He was rushing to work when cars suddenly started braking and driving around a car in the middle of the street. On the side of the road he saw an overturned van with the driver still inside.
Relying on his military training and previous experiences, Staff Sgt. David Green, 824th Base Defense Squadron fire team leader at Moody Air Force Base, Ga., leaped out to help the trapped victim, unaware that he would soon become that man’s hero. To him, he was simply doing what any good person would do.
Green received an achievement medal, April 10, 2017, at Moody for his courageous acts during an off-base vehicle incident.
“He told me something that will always stick with me,” said Green. “He said that when he saw me in my uniform that day, he instantly knew that he was going to be alright.”
Green added that the only reward he needed was knowing that the victim was going to be okay because he stopped to help.
“You never know when you could be the one that needs help so it’s important to stop and help when someone is in need,” said Green. “It’s essential for (service members) to step up like this because it gives the community faith and trust in the military and lets them know that the training we do each day really works.”
As Green approached the overturned van, he immediately recognized signs of shock in the victim, noting that he was disoriented. He noticed smoke coming from the engine and instructed the victim to turn off his vehicle. Green looked for a way to get him out but realized that every entry was blocked.
“I worked with the 23rd Security Forces Squadron as a patrolman for eight years. So during the moment, it felt like I was back at work,” said Green. “However, because I didn’t have my law enforcement gear on, I didn’t have any of the tools that I had been trained to use.”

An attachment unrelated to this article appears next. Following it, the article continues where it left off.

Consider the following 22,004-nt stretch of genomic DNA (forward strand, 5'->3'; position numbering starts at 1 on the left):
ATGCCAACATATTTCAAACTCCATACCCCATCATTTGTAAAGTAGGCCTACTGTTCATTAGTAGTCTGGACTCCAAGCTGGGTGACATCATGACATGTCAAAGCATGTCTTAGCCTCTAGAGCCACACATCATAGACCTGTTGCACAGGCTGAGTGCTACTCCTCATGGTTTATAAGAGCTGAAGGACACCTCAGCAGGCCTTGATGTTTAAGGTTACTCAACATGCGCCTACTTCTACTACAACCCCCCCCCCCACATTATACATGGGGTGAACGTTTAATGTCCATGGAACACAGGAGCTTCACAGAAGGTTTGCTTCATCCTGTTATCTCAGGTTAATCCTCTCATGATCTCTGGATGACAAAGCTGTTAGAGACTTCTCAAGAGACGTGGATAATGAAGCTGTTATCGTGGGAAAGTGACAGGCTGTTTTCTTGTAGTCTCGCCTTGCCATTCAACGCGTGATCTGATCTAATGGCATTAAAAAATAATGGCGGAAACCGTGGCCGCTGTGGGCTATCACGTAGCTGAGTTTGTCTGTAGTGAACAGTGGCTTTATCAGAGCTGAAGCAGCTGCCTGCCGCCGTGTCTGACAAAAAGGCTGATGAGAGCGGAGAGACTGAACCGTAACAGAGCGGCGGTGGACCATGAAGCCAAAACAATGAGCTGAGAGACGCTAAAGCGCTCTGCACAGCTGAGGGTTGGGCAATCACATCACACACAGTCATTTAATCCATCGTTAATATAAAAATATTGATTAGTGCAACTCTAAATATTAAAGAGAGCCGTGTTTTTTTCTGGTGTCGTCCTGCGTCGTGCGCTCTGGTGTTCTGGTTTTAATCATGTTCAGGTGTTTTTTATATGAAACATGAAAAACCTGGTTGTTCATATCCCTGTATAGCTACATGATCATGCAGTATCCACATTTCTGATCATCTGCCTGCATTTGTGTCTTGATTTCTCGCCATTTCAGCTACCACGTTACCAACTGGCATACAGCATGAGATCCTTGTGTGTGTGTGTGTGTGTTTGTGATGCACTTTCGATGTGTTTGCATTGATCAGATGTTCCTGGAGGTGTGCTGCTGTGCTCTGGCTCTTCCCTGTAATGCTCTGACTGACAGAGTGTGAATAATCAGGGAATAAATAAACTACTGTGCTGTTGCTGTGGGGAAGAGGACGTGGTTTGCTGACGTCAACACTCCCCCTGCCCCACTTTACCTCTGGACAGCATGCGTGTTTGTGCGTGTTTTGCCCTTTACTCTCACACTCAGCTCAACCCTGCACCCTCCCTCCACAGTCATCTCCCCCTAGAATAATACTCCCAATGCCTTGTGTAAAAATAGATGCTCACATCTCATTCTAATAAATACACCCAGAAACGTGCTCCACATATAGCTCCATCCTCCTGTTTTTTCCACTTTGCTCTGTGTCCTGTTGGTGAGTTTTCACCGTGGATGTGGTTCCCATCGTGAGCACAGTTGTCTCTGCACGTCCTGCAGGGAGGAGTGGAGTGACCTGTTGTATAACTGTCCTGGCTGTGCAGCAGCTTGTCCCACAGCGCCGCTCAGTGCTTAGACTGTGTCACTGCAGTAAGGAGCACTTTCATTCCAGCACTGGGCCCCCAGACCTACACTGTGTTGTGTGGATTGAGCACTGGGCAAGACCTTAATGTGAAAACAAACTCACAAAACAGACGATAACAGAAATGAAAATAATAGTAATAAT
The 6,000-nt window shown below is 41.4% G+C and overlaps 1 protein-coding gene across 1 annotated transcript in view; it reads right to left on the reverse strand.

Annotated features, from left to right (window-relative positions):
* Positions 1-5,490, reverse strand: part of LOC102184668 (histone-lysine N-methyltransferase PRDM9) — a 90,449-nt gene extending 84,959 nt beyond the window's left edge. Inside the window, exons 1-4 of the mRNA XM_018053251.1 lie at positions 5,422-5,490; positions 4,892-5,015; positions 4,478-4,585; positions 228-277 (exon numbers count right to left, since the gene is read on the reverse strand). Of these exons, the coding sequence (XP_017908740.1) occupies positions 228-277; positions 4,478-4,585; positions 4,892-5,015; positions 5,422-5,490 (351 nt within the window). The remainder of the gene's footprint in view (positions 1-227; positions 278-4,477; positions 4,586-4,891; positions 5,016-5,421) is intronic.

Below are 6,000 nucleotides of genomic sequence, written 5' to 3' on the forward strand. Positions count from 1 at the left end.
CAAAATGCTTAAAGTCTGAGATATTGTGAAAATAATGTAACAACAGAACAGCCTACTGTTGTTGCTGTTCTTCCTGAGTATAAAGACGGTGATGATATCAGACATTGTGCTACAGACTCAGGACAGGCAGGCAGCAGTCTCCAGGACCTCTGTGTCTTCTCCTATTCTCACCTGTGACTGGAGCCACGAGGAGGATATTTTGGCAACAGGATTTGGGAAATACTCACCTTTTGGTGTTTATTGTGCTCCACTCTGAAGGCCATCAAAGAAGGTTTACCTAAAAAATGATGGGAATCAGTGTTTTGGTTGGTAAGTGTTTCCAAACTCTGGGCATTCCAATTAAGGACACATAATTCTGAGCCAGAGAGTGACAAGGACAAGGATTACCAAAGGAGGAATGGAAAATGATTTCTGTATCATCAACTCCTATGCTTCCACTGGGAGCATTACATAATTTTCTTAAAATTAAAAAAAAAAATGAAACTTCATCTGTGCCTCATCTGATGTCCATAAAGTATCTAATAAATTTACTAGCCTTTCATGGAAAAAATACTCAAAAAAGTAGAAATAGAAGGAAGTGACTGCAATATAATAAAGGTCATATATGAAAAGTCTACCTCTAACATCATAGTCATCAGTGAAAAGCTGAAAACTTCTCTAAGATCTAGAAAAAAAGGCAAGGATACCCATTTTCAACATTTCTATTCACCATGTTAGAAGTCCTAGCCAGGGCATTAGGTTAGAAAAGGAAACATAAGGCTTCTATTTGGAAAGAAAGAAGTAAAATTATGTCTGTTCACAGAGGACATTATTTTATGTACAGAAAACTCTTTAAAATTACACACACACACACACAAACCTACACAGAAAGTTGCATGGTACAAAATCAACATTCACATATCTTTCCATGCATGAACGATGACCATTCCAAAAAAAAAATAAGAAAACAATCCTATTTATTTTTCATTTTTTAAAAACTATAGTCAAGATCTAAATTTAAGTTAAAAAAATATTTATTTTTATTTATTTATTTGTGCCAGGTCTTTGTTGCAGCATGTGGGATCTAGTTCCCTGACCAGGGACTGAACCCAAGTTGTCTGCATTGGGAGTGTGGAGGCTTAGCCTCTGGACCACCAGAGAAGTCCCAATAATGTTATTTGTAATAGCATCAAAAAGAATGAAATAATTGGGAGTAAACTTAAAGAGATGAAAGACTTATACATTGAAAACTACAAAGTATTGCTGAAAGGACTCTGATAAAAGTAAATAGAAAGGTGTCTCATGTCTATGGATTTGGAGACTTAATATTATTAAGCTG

Forced to improvise, Green found a drill that had fallen out of the victim’s van and used it to break the windshield until he could pull the glass back enough for the victim to get out. Once the victim was out, Green began to treat for shock, a skill he learned in self aid buddy care training.
“Because of the military training I’ve been given and the previous experience I’ve had with major accidents, I was relaxed the entire time,” said Green. “I simply saw a problem and knew I needed to solve it.”
After local law enforcement took over and the situation was under control, Green pulled the shattered bits of glass out of his hand and went on with his workday as if nothing had happened.
Although the event felt like any other work day according to Green, the victim’s mother was thankful for his brave actions and began searching for her son’s hero. She only knew he was in the Air Force and he had four or five stripes on his insignia so she turned to social media for assistance in finding him.
“It was so important that I found him to thank him for being there for my son when I couldn’t,” said Laura Sousa, mother of the victim. “I wanted to make sure he knew how much we appreciated him and what an asset he is to not only his country but to his community. He truly is my hero and my son’s guardian angel.”
Through Sousa’s quest to find him, word of Green’s actions spread to his leadership, who felt he should be recognized formally in front of his peers, according to Maj. Christopher Daniels, 824th BDS officer in charge of MedCell.
“Green demonstrated service before self by rushing to the aid of someone in need,” said Daniels. “His actions that day were outstanding and set an example for the other members of the 824th BDS.”